U.S. Investigates Racial Bias Claims in Kansas City Police Employment

U.S. Investigates Racial Bias Claims in Kansas City Police Employment

WASHINGTON — The Justice Department has begun investigating possible patterns of racial discrimination in the hiring and promotion of Black police officers in Kansas City, Missouri, according to city officials.

The inquiry will focus on allegations that the Kansas City Police Department’s leaders created “a hostile work environment” that contributed to race-based disparities in the 1,100-member force, including assignments and disciplinary actions, according to a letter sent to the department’s governing board on Monday.

The investigation was prompted, in part, by a series of articles in the Kansas City Star, documenting the complaints by 25 Black current and former officers. White supervisors, they said, subjected subordinates to racist abuse and forced out Black officers for minor infractions or unsubstantiated charges.

Perhaps as a result, fewer Black officers are now serving in the ranks than at almost any time in decades, contributing to the overall shrinking of the force as violent crime has hit Missouri’s two largest cities, Kansas City and St. Louis, particularly hard.

The Police Department’s leaders vowed to cooperate with federal investigators and to enforce any changes required to address a pattern critics say stretched back years.

It is the department’s policy “to provide a work atmosphere free of actual or perceived discrimination and harassment,” Joseph Mabin, the interim police chief, said in a statement.

A spokeswoman for Kristen M. Clarke, the head of the Justice Department’s civil rights division, had no comment.

Mayor Quinton Lucas, a Democrat who has long been critical of the Police Department’s practices, told reporters on Monday that the problems have been known for years. The department’s Board of Police Commissioners, on which he now sits, should have conducted its own inquiry years ago, he said.

“I think it is time — frankly, past time — that we look internally at the department to see what can we do better,” he said.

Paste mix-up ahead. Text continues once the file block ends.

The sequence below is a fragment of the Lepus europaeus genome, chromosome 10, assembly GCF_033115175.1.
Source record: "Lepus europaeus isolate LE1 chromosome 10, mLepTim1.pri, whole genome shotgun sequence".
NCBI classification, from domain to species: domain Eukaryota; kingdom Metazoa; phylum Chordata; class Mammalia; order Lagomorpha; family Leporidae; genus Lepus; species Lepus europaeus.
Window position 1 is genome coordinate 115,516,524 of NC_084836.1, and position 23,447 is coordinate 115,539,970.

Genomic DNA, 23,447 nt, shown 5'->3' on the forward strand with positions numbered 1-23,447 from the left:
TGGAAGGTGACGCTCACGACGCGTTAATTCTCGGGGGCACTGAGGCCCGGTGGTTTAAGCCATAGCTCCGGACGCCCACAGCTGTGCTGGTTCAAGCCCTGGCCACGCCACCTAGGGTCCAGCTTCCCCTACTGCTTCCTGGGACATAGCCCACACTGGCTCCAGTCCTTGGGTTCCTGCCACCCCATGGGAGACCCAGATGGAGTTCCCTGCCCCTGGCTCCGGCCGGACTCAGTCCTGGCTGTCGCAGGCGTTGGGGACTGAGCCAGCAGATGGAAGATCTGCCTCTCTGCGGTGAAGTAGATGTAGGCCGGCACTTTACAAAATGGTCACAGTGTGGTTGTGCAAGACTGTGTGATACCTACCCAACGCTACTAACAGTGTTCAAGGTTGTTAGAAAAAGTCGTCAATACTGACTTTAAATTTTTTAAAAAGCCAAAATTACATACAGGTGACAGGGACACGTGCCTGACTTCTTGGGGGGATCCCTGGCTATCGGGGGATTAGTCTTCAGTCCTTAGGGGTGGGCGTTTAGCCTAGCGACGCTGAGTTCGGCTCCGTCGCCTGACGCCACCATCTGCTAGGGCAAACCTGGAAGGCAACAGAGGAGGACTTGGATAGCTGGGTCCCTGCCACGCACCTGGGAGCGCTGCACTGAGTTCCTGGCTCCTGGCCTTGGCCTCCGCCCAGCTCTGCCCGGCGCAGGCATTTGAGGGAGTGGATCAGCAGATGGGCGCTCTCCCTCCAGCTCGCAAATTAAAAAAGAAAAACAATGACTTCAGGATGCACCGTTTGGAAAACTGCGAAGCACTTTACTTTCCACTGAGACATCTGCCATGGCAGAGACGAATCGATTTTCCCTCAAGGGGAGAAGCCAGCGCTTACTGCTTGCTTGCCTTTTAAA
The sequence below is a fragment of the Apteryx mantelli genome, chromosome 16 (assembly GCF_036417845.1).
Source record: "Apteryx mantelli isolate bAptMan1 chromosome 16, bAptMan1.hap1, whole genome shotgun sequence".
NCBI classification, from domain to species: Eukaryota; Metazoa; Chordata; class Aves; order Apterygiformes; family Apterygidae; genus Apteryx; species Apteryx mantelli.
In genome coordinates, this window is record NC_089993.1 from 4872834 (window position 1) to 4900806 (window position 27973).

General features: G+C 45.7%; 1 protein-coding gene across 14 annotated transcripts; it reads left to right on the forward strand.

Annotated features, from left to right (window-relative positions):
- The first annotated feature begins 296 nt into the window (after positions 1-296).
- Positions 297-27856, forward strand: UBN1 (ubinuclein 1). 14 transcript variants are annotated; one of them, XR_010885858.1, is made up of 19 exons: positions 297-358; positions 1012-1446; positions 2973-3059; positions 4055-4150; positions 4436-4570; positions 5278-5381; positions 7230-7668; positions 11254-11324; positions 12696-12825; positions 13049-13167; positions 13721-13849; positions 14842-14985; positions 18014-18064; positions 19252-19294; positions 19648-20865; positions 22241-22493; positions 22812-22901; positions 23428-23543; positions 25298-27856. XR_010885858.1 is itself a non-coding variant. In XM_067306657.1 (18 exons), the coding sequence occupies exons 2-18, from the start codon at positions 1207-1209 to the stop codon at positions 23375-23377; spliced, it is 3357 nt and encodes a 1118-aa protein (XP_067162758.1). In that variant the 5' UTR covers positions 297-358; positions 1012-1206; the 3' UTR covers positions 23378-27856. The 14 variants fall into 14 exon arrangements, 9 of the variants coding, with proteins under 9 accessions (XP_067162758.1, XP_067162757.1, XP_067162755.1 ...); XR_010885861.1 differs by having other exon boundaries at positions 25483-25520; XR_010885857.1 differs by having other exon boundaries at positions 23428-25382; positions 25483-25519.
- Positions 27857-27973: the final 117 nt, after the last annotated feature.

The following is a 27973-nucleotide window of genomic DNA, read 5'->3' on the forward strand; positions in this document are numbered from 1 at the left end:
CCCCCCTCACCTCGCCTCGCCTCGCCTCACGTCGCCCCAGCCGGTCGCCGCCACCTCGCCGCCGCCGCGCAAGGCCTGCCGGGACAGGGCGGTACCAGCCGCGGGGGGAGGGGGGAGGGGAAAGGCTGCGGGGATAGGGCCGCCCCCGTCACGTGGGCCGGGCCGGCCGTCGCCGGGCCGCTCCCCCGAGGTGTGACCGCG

This month, the city auditor, Douglas Jones, announced he would examine hiring practices at the department, whose force has dropped 20 percent over the past decade, despite a sharp rise in violent crime over the past several years.

Under Attorney General Merrick B. Garland, the department has expanded its scrutiny of police departments over discriminatory practices against racial minorities and women.

The fact that city leaders are embracing the investigation is significant. While federal inquiries can result in lawsuits, they are most frequently used as a starting point for settlement agreements, which typically include significant overhauls to policing or hiring practices and a mechanism for monitoring a department’s compliance.

Under Ms. Clarke, the department has initiated a handful of high-profile pattern-or-practice investigations, which are meant to determine whether a state or local law enforcement agency uses “excessive force, biased policing and other unconstitutional practices.”

Ms. Clarke is overseeing investigations into the Minneapolis Police Department in connection with the killing of George Floyd, the Louisville Police Department’s actions leading up to the shooting of Breonna Taylor in Kentucky, and other investigations of police conduct in Louisiana, Phoenix and Mt. Vernon, N.Y.

The inquiry in Kansas City, while part of the administration’s effort to address racial disparities in all facets of government, is based on a distinct provision in federal civil rights law that prohibits employment discrimination.

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Last Update: Tue, 20 Sep 22 17:40:02